Kirk wants MPs to support Welfare Reform Bill amendments

By staff writers
January 31, 2012

The Church of Scotland has joined leading charities, faith groups and trade unions in urging Scottish MPs to vote to uphold the Lords amendments to the much-criticised Welfare Reform Bill this week.

The Presbyterian Kirk, Scotland's largest Christian denomination along with the Catholics, has added its voice through its Church and Society Council to other major Protestant bodies wanting to halt cuts that will hit the most vulnerable.

The Archbishop of Southwark, Peter Smith, is among senior Catholics highlighting concern for many thousands of families who will be affected by the Westminster government's welfare changes, which also effect Scotland even though the population there voted strongly against the coalition partners.

The Scottish Campaign on Welfare Reform (SCWR), an umbrella body of more than 60 organisations, has called on Scottish politicians to ratify the six amendments to the Welfare Reform Bill in the Commons on Wednesday 1 February 2012.

The SCWR, with members including the Scottish Trades’ Union Congress, Oxfam, Child Poverty Action Group in Scotland, and the Church of Scotland’s Church and Society Council, warned a reversal of the amendments would have dire consequences.

Their letter declares: “We have been pleased six very reasonable and practical amendments have been made in the Lords which we believe will provide important safeguards to the wellbeing of many of your constituents.

“The bill return[s] to the Commons ... and you will have a vital opportunity to ensure that these six important amendments are upheld. Reversal would have a terrible impact on many of your constituents.”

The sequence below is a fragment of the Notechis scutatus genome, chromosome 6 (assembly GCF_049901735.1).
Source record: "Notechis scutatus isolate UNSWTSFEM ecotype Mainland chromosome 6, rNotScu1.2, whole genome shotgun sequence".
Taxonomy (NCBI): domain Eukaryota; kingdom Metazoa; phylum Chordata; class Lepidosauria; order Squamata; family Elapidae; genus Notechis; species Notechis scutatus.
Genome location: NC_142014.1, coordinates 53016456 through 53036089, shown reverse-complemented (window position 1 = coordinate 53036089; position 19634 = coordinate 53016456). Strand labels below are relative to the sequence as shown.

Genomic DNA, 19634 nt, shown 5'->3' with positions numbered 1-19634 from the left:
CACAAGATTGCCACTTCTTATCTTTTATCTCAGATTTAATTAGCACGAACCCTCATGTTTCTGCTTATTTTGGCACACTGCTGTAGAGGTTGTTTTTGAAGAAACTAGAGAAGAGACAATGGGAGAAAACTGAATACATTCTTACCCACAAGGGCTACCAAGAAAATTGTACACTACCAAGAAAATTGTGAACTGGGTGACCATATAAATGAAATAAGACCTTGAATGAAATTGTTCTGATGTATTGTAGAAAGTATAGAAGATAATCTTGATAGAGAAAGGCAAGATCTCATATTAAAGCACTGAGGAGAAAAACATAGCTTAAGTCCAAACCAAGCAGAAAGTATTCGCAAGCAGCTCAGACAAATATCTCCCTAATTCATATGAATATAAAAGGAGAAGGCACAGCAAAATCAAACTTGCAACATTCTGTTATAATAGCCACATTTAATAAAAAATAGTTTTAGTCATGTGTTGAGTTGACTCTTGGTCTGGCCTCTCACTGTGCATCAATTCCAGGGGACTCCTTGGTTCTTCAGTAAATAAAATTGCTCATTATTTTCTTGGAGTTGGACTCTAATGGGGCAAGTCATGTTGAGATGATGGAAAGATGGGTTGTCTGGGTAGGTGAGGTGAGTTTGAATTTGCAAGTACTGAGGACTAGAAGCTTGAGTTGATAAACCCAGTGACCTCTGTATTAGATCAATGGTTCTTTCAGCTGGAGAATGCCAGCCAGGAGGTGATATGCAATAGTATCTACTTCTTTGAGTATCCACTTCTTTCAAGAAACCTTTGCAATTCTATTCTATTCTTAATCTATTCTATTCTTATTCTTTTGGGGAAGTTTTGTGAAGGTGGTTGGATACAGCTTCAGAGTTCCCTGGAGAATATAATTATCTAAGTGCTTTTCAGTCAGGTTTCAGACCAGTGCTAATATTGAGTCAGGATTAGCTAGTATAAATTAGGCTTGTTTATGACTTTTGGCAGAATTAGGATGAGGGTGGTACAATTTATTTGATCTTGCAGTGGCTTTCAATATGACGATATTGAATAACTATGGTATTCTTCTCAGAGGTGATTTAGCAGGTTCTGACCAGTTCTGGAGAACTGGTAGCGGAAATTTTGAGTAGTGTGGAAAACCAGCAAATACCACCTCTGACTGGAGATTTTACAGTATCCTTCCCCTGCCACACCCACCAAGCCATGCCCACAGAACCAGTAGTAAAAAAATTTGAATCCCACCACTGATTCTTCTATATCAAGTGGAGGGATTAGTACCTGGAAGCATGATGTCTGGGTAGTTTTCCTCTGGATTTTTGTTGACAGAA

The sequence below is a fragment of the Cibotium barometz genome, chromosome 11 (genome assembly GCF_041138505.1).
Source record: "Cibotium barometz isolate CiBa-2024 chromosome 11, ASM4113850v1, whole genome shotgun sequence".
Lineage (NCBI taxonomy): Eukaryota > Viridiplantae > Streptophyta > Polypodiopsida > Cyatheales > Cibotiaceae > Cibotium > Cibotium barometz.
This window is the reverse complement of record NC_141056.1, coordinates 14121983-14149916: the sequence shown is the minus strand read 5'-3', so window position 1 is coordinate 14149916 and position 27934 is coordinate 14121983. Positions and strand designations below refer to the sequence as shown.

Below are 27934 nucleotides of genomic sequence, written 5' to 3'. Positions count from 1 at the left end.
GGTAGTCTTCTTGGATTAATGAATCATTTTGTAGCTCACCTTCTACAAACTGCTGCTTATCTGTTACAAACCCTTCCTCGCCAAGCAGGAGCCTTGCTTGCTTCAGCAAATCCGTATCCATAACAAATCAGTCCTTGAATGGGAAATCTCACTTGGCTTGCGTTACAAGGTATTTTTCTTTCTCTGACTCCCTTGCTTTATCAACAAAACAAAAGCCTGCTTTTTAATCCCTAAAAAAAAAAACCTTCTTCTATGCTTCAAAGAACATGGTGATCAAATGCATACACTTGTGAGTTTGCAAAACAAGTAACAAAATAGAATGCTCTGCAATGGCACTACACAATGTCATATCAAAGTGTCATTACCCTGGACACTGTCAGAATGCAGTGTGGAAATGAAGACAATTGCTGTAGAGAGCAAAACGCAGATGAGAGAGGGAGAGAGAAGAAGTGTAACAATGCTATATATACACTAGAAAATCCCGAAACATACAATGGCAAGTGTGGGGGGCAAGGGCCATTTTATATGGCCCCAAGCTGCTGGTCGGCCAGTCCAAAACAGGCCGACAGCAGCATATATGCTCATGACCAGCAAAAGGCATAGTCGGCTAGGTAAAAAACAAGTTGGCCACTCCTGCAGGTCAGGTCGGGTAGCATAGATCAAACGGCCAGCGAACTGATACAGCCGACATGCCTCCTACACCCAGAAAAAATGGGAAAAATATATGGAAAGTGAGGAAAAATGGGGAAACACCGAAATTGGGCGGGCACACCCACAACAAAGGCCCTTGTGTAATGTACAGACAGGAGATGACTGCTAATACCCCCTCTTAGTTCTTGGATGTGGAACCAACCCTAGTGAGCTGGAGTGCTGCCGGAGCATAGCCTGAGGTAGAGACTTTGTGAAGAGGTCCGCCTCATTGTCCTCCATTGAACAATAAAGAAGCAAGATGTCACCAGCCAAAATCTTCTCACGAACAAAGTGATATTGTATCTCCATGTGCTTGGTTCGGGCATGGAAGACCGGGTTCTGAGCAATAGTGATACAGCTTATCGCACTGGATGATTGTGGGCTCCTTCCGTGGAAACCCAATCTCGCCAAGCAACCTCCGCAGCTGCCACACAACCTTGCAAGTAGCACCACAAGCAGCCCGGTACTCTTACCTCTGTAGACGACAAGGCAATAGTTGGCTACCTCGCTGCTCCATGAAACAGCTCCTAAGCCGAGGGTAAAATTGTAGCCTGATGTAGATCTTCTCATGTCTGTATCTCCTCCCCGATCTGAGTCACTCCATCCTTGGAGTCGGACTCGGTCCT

Peers voted by 270 to 128 to prevent the government charging single parents for seeking help from the Child Support Agency (CSA) in an amendment put by leading Scottish Free Church member, Lord Mackay.

Church of England bishops also backed successful Lords amendments on disability and put forward a successful amendment themselves calling for child benefit to be exempted from the welfare cap.

Methodist, Baptist, URC and Quaker representatives in Britain have gone further and have called for the scrapping of the cap altogether.

Critics point out that the government's overall cap is illogical, because all the benefits included in it are already capped.

"What the government is doing amounts to top-slicing which will have unfair and arbitrary outcomes," commented Simon Barrow, co-director of the Christian think-tank Ekklesia, which is also presenting evidence to parliamentarians on the inadequacy of the Work Capability Assessment (WCA), has promoted the Spartacus Report on Disability Living Allowance consultation and changes, and has joined charities in calling for a legislative pause to improve and alter the "deeply flawed" Welfare Reform Bill.

Church Action on Poverty (CAP), the ecumenical NGO that is a member in association with Churches Together in Britain and Ireland, is also urging supporters, churchgoers and members of the public to write to MPs to encourage them to support WRB amendments.

Former Archbishop of Canterbury Lord Carey, who last week teamed up with the Daily Mail to defend welfare cuts and attack other church figures, now finds himself isolated on the issue. His stance has been condemned by Bishop of Leicester Tim Stevens, who coordinates the Church of England bishops in the House of Lords.

* Why the churches disagree with the benefit cap -

* Spartacus Report (#spartacusreport) -

* Pat's Petition (Stop and review the cuts to benefits and services which are falling disproportionately on disabled people, their carers and families):

* 38 Degrees action in disability and welfare cuts -

* Church Action on Poverty lobby of MPs:


Although the views expressed in this article do not necessarily represent the views of Ekklesia, the article may reflect Ekklesia's values. If you use Ekklesia's news briefings please consider making a donation to sponsor Ekklesia's work here.